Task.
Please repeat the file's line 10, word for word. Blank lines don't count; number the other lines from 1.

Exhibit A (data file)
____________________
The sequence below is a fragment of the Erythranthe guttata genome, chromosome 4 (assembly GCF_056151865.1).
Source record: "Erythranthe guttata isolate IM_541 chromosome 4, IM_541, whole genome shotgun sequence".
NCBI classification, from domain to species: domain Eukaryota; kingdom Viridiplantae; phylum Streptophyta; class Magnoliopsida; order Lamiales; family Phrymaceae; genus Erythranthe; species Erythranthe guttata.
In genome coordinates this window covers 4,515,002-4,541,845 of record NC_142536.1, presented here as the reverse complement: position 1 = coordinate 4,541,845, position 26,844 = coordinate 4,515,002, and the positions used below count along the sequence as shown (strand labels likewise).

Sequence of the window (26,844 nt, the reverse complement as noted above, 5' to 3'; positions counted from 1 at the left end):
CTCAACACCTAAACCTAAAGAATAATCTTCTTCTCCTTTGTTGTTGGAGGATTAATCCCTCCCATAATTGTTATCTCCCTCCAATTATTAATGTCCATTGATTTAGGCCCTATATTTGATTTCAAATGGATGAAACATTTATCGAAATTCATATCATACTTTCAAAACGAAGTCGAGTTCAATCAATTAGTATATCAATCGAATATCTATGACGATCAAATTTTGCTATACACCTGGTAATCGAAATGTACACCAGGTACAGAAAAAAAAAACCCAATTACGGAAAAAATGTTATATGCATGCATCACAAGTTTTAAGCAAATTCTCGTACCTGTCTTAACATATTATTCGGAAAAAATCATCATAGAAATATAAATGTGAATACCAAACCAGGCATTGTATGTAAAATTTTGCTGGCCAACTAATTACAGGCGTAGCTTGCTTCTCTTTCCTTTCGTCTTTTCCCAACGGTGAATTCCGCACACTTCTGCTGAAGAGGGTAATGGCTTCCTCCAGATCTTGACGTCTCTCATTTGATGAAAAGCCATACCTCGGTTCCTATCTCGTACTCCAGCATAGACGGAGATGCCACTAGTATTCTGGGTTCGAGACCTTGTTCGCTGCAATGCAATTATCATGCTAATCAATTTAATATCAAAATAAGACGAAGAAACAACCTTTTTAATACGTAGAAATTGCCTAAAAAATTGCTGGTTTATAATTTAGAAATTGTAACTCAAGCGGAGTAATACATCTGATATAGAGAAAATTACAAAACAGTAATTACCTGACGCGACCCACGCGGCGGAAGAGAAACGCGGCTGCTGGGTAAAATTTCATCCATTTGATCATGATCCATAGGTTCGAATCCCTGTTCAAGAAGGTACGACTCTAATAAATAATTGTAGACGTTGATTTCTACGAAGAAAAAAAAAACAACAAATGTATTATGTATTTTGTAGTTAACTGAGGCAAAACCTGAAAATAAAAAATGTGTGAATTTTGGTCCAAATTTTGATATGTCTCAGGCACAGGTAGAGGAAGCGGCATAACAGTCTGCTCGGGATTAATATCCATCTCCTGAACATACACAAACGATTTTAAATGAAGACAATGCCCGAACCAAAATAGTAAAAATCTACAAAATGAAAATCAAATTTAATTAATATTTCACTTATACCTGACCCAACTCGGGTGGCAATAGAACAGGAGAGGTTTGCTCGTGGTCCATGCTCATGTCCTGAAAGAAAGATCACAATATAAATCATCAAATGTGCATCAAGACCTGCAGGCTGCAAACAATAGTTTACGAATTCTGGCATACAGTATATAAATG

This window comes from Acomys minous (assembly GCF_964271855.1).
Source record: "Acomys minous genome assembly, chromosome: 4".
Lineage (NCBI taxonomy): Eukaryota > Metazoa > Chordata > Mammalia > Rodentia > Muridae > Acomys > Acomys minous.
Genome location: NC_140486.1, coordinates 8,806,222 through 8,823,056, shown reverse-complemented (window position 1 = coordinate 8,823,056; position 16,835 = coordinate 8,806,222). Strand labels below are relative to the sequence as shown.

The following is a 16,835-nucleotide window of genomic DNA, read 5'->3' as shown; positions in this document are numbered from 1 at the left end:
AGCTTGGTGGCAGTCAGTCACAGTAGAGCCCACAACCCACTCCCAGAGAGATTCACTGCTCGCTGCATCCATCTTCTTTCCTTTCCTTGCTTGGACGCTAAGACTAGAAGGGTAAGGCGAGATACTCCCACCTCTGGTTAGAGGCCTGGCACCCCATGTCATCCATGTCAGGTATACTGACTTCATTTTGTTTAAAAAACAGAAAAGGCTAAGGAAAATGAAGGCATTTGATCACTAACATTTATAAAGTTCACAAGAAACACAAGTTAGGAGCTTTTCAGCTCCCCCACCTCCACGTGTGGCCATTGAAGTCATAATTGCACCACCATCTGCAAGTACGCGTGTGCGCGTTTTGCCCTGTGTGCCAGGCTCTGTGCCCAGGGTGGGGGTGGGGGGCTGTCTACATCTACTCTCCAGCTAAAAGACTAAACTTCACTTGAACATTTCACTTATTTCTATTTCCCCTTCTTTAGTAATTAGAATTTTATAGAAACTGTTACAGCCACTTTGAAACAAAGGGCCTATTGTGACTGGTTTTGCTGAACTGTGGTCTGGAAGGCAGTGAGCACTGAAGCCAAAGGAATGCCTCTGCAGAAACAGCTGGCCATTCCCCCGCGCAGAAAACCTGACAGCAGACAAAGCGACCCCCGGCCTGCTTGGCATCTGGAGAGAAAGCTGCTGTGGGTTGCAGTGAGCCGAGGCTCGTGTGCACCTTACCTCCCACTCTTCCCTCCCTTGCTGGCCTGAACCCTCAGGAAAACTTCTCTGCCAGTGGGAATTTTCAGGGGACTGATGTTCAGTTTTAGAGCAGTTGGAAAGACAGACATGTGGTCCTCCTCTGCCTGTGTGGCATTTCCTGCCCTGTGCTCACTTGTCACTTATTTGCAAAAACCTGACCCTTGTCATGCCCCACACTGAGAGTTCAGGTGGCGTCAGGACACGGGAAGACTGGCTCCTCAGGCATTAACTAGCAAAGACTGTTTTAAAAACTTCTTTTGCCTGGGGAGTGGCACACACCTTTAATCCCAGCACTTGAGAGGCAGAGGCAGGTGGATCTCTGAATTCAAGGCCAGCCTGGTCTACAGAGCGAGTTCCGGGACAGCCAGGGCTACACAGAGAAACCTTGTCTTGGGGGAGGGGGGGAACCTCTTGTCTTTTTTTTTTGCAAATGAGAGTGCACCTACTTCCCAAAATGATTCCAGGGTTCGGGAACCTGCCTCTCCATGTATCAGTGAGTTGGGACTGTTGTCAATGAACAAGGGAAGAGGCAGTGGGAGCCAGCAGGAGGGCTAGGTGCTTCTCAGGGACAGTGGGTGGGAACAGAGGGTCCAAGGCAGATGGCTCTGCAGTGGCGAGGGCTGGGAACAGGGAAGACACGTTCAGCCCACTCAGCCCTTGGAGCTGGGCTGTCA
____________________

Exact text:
Genome location: NC_140486.1, coordinates 8,806,222 through 8,823,056, shown reverse-complemented (window position 1 = coordinate 8,823,056; position 16,835 = coordinate 8,806,222). Strand labels below are relative to the sequence as shown.